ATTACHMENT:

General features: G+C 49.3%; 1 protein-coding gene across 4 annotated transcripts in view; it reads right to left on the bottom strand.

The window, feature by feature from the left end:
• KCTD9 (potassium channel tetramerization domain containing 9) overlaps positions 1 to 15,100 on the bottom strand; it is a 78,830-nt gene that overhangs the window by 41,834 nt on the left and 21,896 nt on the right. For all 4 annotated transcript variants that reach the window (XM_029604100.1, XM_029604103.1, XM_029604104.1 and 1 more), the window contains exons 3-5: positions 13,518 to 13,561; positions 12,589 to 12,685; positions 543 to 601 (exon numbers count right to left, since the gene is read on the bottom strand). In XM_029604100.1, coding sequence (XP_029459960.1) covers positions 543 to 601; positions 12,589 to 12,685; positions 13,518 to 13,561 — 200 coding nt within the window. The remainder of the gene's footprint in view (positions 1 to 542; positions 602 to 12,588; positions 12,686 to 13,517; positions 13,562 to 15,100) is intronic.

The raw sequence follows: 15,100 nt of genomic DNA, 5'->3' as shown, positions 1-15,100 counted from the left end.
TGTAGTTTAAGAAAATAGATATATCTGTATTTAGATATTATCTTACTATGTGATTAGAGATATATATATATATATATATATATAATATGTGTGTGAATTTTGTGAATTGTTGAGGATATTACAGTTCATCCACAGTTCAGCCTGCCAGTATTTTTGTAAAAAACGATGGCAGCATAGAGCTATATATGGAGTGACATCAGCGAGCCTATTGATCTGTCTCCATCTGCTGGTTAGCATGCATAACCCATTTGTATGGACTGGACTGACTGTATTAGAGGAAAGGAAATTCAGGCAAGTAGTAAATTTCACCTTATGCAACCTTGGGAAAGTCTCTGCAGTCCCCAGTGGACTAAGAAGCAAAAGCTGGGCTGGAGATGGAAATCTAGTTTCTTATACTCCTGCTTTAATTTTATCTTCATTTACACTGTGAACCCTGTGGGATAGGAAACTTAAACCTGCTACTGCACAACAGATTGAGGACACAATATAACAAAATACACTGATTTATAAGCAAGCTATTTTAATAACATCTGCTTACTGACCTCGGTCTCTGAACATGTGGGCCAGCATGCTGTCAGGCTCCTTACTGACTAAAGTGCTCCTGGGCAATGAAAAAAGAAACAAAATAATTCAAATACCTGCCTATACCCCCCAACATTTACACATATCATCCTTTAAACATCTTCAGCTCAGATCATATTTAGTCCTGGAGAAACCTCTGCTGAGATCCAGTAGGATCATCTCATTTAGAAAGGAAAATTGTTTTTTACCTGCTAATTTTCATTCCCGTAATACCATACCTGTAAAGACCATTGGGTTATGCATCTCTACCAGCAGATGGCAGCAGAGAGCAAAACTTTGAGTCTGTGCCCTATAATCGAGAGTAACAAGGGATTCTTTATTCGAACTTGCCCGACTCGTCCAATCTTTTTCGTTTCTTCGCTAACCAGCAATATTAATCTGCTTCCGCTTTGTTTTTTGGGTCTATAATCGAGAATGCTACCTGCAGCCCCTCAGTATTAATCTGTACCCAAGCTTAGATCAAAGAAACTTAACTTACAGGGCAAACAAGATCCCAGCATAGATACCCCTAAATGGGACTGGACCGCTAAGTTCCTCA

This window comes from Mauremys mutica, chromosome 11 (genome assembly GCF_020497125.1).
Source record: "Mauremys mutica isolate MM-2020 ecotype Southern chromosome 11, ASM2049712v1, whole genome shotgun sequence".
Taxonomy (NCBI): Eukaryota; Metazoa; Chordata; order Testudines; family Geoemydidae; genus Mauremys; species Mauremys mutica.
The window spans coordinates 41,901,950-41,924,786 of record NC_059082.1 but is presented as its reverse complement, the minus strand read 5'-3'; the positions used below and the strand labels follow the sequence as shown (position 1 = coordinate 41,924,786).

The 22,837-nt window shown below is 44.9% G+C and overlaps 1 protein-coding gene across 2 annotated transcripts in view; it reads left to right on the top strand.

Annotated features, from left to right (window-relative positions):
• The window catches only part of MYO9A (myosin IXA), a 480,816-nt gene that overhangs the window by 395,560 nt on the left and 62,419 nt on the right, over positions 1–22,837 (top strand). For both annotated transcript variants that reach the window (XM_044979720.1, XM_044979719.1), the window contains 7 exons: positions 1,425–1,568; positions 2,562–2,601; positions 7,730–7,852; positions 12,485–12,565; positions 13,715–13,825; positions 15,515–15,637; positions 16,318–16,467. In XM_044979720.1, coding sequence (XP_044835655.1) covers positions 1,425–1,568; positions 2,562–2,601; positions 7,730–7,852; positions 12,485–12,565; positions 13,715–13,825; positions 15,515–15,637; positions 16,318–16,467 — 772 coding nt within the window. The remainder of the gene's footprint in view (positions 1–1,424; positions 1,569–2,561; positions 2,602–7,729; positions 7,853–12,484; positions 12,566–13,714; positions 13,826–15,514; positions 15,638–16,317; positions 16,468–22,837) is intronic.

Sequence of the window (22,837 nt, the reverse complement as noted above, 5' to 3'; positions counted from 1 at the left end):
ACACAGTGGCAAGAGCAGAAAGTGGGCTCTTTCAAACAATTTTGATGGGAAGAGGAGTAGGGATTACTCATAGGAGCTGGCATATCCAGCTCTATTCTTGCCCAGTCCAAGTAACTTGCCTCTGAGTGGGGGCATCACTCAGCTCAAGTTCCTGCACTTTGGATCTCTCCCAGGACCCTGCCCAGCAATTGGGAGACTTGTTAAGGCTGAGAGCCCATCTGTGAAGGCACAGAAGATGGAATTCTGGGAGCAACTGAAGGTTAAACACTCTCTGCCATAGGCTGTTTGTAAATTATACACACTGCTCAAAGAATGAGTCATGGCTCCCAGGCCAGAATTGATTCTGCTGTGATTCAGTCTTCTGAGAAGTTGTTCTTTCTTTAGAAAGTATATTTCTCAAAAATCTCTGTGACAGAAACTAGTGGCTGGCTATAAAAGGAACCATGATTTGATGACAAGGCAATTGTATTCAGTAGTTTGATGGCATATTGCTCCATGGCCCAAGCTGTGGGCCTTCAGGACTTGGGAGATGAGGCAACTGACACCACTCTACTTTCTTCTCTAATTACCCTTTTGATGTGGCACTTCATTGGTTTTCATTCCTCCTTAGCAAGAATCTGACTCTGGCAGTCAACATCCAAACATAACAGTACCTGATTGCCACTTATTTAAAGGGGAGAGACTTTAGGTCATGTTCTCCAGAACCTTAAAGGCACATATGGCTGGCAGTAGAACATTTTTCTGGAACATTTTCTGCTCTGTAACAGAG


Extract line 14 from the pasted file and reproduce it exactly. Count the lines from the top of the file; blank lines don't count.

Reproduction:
ACACAGTGGCAAGAGCAGAAAGTGGGCTCTTTCAAACAATTTTGATGGGAAGAGGAGTAGGGATTACTCATAGGAGCTGGCATATCCAGCTCTATTCTTGCCCAGTCCAAGTAACTTGCCTCTGAGTGGGGGCATCACTCAGCTCAAGTTCCTGCACTTTGGATCTCTCCCAGGACCCTGCCCAGCAATTGGGAGACTTGTTAAGGCTGAGAGCCCATCTGTGAAGGCACAGAAGATGGAATTCTGGGAGCAACTGAAGGTTAAACACTCTCTGCCATAGGCTGTTTGTAAATTATACACACTGCTCAAAGAATGAGTCATGGCTCCCAGGCCAGAATTGATTCTGCTGTGATTCAGTCTTCTGAGAAGTTGTTCTTTCTTTAGAAAGTATATTTCTCAAAAATCTCTGTGACAGAAACTAGTGGCTGGCTATAAAAGGAACCATGATTTGATGACAAGGCAATTGTATTCAGTAGTTTGATGGCATATTGCTCCATGGCCCAAGCTGTGGGCCTTCAGGACTTGGGAGATGAGGCAACTGACACCACTCTACTTTCTTCTCTAATTACCCTTTTGATGTGGCACTTCATTGGTTTTCATTCCTCCTTAGCAAGAATCTGACTCTGGCAGTCAACATCCAAACATAACAGTACCTGATTGCCACTTATTTAAAGGGGAGAGACTTTAGGTCATGTTCTCCAGAACCTTAAAGGCACATATGGCTGGCAGTAGAACATTTTTCTGGAACATTTTCTGCTCTGTAACAGAG